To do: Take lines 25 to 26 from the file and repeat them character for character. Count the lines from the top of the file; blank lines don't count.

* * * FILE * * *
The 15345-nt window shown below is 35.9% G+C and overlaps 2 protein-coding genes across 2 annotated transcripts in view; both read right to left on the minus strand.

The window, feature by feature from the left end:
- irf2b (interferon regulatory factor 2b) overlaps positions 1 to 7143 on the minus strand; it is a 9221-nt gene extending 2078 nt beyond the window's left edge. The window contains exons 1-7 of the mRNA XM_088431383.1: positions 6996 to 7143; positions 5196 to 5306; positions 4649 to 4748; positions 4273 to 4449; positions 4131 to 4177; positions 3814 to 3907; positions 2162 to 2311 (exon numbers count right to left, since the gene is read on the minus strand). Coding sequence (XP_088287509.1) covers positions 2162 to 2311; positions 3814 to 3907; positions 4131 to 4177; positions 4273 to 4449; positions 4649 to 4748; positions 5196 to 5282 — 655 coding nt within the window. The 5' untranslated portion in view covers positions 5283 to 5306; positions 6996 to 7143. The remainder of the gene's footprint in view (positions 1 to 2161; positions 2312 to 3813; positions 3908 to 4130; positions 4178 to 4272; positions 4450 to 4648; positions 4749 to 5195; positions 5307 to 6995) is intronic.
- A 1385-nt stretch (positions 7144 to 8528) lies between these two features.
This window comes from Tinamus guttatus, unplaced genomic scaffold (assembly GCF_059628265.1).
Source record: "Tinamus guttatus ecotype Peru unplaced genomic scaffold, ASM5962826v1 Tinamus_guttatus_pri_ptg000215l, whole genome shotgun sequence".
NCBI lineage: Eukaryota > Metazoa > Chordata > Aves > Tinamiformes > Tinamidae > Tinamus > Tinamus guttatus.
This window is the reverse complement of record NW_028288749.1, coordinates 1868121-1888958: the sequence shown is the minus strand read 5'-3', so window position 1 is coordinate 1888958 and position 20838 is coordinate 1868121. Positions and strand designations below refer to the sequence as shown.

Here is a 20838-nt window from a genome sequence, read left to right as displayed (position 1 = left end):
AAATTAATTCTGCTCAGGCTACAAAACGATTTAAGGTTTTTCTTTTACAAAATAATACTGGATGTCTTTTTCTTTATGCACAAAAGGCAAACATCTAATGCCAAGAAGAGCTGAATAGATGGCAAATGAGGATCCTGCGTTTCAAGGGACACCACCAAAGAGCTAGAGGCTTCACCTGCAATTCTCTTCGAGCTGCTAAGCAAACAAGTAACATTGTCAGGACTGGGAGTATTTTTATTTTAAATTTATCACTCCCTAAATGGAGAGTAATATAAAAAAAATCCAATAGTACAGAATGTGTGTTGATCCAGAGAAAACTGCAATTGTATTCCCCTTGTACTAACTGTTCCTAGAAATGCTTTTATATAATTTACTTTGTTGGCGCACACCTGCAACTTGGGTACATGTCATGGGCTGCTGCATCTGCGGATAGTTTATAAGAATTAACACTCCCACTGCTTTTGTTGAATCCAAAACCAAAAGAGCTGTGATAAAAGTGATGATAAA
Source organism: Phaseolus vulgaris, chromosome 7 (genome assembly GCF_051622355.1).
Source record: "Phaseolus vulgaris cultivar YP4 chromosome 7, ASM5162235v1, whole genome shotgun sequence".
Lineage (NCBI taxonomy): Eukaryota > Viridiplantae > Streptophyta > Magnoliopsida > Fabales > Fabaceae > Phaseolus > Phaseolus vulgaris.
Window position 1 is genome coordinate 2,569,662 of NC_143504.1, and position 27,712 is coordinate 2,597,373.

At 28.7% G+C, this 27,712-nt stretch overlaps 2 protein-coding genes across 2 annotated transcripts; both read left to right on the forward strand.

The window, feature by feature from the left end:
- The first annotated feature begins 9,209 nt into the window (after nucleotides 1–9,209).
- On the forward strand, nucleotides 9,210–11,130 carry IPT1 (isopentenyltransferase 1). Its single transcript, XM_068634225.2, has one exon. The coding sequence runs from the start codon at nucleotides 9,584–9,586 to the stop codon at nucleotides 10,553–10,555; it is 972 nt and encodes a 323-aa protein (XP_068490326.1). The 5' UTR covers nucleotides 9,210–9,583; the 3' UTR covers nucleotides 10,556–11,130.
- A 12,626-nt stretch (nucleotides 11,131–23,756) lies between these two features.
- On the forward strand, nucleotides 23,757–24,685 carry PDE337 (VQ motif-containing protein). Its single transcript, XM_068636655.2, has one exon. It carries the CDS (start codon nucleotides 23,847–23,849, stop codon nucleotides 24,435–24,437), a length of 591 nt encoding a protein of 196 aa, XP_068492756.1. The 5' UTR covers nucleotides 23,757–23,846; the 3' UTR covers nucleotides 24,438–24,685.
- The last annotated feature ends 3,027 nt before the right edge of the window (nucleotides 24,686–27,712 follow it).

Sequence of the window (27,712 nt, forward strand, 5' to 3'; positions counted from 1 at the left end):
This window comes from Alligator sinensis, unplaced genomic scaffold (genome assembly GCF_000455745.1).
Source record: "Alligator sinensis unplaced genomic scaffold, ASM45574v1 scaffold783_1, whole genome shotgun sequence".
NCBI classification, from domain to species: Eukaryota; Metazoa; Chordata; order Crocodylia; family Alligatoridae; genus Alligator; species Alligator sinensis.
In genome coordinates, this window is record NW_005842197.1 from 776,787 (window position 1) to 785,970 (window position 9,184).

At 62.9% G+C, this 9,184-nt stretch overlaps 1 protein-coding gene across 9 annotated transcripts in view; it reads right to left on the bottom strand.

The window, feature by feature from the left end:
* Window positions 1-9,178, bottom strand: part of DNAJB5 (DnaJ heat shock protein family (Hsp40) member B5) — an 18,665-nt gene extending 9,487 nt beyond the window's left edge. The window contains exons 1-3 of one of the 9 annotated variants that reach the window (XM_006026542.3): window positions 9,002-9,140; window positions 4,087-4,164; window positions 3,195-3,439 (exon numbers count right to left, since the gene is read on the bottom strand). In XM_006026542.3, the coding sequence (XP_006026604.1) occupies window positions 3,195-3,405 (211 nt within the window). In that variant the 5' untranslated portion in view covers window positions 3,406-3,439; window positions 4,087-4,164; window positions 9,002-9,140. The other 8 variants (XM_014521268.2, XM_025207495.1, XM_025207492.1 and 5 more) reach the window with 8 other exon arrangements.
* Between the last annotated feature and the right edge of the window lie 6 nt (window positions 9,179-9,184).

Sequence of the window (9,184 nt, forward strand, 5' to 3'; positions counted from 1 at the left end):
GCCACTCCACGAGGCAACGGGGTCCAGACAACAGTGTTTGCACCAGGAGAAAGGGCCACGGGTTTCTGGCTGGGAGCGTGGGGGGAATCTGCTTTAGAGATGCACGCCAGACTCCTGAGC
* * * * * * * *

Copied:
NCBI classification, from domain to species: Eukaryota; Metazoa; Chordata; order Crocodylia; family Alligatoridae; genus Alligator; species Alligator sinensis.
In genome coordinates, this window is record NW_005842197.1 from 776,787 (window position 1) to 785,970 (window position 9,184).